Thursday, March 17, 2011

Dead Run (2005)

I picked this up on DVD as an in case film. If we didn't pull the week of Sabu films together this film would fill a slot. The trick was that I would have to find the time to actually sit down and watch it in order to have a piece written up for the required slot. Complicating matters was the fact it arrived in the mail just as the craziness of Film Comment Selects, The New York International Children's Film Festival, Rondezvous WithFrench Cinema and a few other things hit all at the same time. When was I going to have time to watch it?

Somehow I did.

One of the joys of watching a Sabu film is that many times you start to watch a film and wonder what you are watching or why only to suddenly find you're in the middle of things and hooked in the middle of a bunch of characters you care about.

The plot follows a young man, Shuji, from boyhood onward as he tries to find a place in the world and deal with the craziness of life. From the differences between those on real land and those on landfill (off shore), to the crazy yakuza man and his girl (The early scene with Shuji and the bike is marvelous), to his pursuit of a long haired girl who shares his passion for running, and search for some form of the meaning of life. The film is very much the arc of a life.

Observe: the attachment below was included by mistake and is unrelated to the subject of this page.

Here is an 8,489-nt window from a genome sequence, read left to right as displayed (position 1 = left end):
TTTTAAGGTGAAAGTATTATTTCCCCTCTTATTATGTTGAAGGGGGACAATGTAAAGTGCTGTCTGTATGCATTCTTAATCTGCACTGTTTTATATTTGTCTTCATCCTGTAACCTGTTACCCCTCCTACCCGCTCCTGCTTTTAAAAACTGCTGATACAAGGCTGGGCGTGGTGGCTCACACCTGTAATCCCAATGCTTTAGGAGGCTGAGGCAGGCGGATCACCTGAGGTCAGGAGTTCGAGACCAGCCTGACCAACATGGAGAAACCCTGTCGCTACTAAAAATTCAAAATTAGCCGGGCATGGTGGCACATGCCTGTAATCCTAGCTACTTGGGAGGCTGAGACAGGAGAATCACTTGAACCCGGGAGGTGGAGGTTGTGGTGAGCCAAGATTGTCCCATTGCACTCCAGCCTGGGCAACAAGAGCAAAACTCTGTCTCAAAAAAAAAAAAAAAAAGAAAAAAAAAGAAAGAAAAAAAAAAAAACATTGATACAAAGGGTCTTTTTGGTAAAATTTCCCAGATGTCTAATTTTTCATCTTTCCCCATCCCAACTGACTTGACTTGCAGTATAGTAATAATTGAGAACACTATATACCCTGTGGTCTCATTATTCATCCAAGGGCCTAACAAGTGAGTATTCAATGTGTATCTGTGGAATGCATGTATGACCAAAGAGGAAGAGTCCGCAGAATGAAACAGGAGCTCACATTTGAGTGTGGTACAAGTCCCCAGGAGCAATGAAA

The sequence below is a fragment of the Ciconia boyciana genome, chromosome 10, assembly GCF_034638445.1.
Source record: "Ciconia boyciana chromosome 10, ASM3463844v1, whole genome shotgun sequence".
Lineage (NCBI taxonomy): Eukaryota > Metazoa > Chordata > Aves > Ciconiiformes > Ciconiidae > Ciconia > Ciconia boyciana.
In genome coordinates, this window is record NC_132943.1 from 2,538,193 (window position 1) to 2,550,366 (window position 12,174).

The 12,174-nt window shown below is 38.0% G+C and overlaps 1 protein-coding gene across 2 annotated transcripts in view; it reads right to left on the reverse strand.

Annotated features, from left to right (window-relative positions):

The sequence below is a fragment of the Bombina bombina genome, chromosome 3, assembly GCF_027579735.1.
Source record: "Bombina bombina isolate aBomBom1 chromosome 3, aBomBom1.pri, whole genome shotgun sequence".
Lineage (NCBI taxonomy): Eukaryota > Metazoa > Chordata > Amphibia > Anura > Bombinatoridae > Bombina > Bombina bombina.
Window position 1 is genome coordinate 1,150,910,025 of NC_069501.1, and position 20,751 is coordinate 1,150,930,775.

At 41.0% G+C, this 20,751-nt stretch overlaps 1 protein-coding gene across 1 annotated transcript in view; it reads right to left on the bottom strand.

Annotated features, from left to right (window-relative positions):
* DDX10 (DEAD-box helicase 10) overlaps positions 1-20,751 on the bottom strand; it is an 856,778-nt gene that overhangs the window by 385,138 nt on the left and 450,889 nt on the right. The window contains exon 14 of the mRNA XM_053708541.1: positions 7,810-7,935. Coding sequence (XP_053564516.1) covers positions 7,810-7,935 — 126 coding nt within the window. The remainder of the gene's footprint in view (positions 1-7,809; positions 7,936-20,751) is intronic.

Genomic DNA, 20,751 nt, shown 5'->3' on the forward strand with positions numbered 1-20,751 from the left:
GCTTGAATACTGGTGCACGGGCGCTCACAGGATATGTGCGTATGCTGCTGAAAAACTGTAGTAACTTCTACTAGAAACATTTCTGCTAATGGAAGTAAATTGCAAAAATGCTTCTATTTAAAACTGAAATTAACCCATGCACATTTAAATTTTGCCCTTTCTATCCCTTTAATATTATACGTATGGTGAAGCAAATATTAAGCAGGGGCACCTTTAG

As with several of Sabu's later films (post Monday) it's very hard to really tell you what the film is about since he has so much going on that you have the choice to be overly wordy or overly brief. Things don't fall into place until the very end.

To me this is one of Sabu's best films. In a weird way his working from someone else's material, this film is based on a novel, frees him up to show how good a filmmaker he really is. Gone are repetitions that fill his salary man movies and he soars in directions that you wouldn't think he was capable of. Yes I love Monday, Drive, Postman Blues, but here as in the film that he made next, Kanikosen, Sabu truly goes beyond any notion of being a one trick pony and shows just how complex he can be. The complexity is almost always there (I think Hard Luck Hero being an exception) but it's often hidden in the rote of some of filmic patterns. Here Sabu is balancing the stories of multiple characters and ultimately story lines and doing so with an ease that one wouldn't think he was capable of based upon some of his earlier films.

I'm not saying that his films prior to this are bad, I'm not, all I'm saying is that like Drive this is the point at which Sabu grew as a director into one of the best one's working in the world today.

This film is must see for anyone who loves great story telling.

Currently out on import DVD

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